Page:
The most challenging issue in the distribution of cold chain materials is the clinical site. For instance, an assessment of 721 primary care physician offices showed that an estimated 17 to 37 percent of the staff members responsible for managing the vaccine had exposed their vaccine inventory to improper conditions2,3 , including refrigerators that were set too warm or too cold, placing vaccine in the refrigerator door, placing food in the same unit, leaving inventory on a table during group vaccination events, and returning unused doses to the refrigerator.

Managing cell-based therapies at the clinical site is especially challenging, as these products must often be thawed and administered using a specific protocol, and clinical site staff must be trained in handling the shipper as well as the therapy.

Fisher Clinical Services has years of experience in qualifying these dry shippers and is also working inside clinical sites to provide the training, infrastructure, and implement best practices in handling bio-therapeutics all the way to the patients’ bedside. Ensuring the correct handling of biological therapies and creating a fully transparent distribution system means extending the cold chain not to the clinical site door, but to the patient.

3. What is That Pre-Qualified Shipper Pre-Qualified for?

The cold chain distribution process is an extension of the good manufacturing practice (GMP) environment that all drugs and biological products are required to adhere to, and is enforced by the Food and Drug Administration (FDA) and other regulatory bodies in the US and overseas.

Most manufacturers and distributors of vaccine and other biological therapeutics turn to pre-qualified shippers, and there many choices available. Fisher Clinical Services does not manufacture shippers, but we test and qualify shippers and pack-outs for our clients, and these units do not always perform as specified. There are a number of reasons why shippers may not perform, and before purchasing a pre-qualified shipper, you need to investigate how the testing was conducted. For instance, shippers can fail because of

• Inadequate stressing: The environmental stressing profile standards typically employed to qualify these shippers come from ISTA (International Safe Transit Association), which are not representative of most transit conditions and should only be used as a starting point for more rigorous and true to life temperature simulations.

• Issues with pre-qualification: We have found instances where the testing profile selected helped to ensure a successful run, either through lack of temperature extremes or prolonging the duration of compliance by alternating the heat and cold stress to keep the package within the targeted temperature range.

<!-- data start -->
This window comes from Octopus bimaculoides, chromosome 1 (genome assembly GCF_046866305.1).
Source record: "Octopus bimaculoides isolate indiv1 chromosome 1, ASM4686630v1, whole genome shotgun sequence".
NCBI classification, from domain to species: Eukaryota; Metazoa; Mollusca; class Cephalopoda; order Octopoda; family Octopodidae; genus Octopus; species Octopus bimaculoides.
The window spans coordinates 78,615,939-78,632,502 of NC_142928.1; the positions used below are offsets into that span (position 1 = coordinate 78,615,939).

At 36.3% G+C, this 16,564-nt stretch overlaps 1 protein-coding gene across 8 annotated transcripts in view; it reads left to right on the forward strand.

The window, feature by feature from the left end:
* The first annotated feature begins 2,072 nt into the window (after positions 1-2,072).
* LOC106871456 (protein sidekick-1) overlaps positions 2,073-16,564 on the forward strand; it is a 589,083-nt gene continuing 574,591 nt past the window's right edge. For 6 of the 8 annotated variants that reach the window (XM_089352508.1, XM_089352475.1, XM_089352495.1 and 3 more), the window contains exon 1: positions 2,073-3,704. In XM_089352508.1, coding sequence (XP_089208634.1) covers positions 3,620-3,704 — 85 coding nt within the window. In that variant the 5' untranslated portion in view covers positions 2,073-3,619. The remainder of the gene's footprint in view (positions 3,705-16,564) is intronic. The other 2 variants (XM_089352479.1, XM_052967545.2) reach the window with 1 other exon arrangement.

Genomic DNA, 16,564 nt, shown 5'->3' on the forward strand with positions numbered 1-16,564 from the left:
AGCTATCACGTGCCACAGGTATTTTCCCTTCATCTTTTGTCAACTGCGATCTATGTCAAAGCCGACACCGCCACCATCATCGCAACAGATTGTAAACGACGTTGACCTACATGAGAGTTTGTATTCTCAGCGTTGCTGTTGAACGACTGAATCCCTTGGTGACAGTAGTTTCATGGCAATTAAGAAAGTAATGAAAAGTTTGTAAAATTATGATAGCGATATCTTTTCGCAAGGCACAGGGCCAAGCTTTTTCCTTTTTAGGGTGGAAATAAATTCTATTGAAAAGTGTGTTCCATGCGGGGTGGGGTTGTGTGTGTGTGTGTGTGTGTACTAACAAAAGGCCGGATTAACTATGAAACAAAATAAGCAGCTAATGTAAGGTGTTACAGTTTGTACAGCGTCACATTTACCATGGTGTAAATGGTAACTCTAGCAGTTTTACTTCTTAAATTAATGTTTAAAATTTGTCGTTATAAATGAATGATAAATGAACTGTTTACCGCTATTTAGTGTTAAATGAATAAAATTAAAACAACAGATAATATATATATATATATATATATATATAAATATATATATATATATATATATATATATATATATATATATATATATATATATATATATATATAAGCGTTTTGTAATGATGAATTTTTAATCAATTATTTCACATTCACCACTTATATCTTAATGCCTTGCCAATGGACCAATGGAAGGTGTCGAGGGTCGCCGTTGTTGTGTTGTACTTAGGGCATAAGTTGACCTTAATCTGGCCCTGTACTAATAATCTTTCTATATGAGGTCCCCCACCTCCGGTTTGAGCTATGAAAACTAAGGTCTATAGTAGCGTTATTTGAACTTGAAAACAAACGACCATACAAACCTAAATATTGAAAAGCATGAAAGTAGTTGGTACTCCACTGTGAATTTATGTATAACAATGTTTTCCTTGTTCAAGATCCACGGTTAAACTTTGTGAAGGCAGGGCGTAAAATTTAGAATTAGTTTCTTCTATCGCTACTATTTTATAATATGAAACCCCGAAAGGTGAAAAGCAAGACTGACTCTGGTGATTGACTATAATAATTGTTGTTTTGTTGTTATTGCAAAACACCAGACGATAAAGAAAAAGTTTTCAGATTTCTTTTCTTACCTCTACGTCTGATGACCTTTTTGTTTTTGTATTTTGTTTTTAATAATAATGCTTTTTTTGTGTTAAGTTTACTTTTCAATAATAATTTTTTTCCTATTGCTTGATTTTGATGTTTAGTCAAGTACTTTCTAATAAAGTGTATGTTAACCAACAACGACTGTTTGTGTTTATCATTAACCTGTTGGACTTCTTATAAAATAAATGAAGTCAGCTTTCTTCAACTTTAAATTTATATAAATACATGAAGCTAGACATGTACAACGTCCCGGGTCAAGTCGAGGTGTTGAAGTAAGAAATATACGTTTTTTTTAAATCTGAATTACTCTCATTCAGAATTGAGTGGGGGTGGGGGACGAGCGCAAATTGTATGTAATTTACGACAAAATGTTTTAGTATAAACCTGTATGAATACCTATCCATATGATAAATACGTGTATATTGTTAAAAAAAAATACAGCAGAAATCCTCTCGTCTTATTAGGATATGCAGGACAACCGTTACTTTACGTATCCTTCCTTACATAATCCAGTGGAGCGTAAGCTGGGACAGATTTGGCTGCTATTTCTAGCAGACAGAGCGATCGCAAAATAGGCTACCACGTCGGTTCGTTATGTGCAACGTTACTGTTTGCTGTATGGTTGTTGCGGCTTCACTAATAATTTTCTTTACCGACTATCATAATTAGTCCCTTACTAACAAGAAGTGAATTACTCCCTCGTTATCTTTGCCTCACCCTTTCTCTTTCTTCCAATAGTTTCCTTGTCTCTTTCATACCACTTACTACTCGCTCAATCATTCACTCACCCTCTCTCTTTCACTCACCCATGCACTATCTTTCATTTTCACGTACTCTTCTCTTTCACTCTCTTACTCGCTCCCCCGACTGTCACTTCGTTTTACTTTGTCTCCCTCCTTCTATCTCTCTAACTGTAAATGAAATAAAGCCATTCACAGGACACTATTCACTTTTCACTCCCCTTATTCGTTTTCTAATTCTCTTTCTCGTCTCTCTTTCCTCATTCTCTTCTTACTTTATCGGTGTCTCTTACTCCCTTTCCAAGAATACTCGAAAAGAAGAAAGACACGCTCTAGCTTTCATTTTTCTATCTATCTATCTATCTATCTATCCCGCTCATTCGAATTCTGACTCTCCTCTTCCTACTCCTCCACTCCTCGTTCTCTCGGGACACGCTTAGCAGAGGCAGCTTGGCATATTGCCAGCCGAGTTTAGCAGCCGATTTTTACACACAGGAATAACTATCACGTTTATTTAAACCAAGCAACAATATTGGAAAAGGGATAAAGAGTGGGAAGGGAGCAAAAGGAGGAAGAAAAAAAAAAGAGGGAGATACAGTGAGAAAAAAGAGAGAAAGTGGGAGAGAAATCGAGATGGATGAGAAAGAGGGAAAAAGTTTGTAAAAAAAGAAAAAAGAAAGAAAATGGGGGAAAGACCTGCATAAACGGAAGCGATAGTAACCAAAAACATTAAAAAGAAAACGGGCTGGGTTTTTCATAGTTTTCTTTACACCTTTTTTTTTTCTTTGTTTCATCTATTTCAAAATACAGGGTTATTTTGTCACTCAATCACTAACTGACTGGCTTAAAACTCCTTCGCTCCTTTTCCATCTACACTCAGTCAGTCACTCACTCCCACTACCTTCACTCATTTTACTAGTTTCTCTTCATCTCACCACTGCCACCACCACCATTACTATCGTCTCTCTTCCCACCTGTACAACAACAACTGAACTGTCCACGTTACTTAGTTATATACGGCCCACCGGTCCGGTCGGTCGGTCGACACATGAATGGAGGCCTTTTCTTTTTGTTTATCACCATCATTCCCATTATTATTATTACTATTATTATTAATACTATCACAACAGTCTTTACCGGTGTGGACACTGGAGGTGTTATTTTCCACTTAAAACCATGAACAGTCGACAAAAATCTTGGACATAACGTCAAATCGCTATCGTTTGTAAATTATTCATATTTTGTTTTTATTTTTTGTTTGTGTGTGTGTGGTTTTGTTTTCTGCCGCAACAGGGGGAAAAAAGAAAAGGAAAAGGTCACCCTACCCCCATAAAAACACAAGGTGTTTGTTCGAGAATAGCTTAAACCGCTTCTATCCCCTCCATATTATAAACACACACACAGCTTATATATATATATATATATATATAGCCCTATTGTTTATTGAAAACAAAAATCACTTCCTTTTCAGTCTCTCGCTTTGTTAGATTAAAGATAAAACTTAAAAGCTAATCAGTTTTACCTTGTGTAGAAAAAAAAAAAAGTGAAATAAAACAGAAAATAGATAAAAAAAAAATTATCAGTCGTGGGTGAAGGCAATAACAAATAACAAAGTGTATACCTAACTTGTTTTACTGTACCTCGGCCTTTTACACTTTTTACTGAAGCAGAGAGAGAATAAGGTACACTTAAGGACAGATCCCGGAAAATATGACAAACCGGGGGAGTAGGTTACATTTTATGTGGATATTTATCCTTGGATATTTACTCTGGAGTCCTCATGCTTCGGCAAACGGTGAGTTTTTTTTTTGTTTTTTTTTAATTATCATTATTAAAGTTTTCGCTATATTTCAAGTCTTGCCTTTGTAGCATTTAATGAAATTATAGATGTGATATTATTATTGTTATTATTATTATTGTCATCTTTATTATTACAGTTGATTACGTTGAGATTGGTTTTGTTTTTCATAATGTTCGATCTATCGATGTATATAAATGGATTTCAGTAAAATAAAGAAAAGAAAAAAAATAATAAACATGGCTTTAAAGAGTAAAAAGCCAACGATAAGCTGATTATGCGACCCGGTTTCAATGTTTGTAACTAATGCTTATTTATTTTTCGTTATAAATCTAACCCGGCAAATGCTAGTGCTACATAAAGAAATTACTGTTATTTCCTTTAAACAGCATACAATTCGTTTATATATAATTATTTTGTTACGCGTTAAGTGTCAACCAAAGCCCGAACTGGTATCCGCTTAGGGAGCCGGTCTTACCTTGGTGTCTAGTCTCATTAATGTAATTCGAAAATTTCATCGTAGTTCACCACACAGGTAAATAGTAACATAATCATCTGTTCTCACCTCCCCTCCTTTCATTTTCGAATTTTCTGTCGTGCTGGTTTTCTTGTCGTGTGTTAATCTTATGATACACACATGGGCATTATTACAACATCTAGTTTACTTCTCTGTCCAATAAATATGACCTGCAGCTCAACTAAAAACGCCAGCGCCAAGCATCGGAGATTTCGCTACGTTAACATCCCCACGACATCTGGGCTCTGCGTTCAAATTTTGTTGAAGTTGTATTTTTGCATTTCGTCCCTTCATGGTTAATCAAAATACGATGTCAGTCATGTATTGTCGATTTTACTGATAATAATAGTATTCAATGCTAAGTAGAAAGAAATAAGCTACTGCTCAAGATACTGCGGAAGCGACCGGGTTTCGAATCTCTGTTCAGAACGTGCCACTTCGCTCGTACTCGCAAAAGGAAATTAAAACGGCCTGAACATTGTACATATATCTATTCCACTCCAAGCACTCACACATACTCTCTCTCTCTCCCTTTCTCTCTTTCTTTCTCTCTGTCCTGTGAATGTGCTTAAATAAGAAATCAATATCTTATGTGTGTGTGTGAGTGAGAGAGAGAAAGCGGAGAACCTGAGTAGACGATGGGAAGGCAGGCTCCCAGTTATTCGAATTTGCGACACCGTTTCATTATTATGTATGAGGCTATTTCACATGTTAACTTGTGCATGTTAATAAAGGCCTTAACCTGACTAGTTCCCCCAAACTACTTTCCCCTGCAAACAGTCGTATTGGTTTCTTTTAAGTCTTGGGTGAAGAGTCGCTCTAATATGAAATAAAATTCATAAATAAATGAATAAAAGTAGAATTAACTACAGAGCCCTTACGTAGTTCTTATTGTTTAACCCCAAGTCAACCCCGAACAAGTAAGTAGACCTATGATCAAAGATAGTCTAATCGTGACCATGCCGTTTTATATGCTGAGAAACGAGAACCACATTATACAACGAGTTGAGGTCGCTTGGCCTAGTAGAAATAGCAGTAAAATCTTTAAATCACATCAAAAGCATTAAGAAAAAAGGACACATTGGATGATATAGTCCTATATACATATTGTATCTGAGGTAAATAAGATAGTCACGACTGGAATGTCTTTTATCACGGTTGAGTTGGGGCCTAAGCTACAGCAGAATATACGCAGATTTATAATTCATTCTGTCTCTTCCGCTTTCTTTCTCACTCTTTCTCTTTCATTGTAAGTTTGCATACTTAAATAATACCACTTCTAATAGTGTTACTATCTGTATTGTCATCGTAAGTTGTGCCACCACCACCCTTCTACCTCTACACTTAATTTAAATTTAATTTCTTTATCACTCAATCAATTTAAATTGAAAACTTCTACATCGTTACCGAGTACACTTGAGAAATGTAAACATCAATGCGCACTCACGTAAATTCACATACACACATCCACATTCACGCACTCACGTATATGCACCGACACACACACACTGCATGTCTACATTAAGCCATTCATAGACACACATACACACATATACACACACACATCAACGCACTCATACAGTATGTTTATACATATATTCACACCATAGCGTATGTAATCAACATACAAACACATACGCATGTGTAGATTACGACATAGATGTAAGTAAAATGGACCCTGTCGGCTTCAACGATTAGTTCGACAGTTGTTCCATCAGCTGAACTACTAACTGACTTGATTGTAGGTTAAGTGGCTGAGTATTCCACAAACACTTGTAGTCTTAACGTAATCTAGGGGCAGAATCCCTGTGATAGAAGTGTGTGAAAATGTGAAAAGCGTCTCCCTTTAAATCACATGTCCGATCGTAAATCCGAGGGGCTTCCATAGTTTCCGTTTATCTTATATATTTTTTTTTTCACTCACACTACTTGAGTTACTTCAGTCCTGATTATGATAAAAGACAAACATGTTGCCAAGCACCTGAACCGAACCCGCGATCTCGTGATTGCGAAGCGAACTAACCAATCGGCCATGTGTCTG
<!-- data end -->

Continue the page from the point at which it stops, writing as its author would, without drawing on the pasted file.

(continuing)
4. How Does Your Shipping System Stack Up Over the Entire Transit Process?

Due diligence in cold chain means not simply using a qualified shipper, but qualifying the shipper to perform within the condition of the entire shipping process, whether overnight to the Midwest, or four days to the Far East.

Commissioning a transit study to qualify your shipping system will lower costs in a number of ways. This includes dramatically reducing loss of material and the repetitive testing of suspect material. A transit study will allow you to identify when a more expensive shipper combined with a less expensive transport option, such as two-day ground vs. overnight, is more cost effective than a less expensive shipper, combined with occasional use of a specialized courier service (such as FedEx’ White Glove service).

Choosing the right shipping system begins with:

1) A thorough shipping lane analysis

2) Determining critical control points

3) Performing a transit study—testing the shipper and configuration to the highest degree of performance during transit.

What does shipping lane analysis entail? This is where we identify critical elements such as the package carriers operating within the shipping route and the environmental/ temperature trends affecting the geographical locations along the route. Critical control points include but are not limited to the shipper, coolant, pack-out, size of your payload, the stability and allowable temperature range of the materials, and storage and handling requirements.

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1. Galazka, A.; Milstien, J. & Zaffran, M. (1998). Thermostability of Vaccines. World Health Organization, Global Programme for Vaccines and Immunization, Geneva, Switzerland: Publication No. WHO/GPV/98.07.
2. Gazmararian, J.A.; Oster, N.V.; & Green, D.C. et al. (2002). Vaccine storage practices in primary care physician offices. American Journal of Preventive Medicine, 23(4):246–53.
3. Bell, K.N.; Hogue, C.J.; Manning, C. & Kendal, A.P. (2001). Risk factors for improper vaccine storage and handling in private provider offices. Pediatrics 1:107:E100.
4. European Commission. (2011). Commission Guidelines on Good Distribution Practice of Medicinal Products for Human Use. Brussels, Health and Consumers Directorate-General, 32 pp.
5. World Health Organization. (2005). Good Distribution Practices (GDP) for Pharmaceutical Products. Working Document QAS/04.68/Rev.2, 28 pp.
6. World Health Organization. (2010) WHO Good Distribution Practices for Pharmaceutical Products. World Health Organization, Geneva, WHO Technical Report Series, No. 957, 30 pp.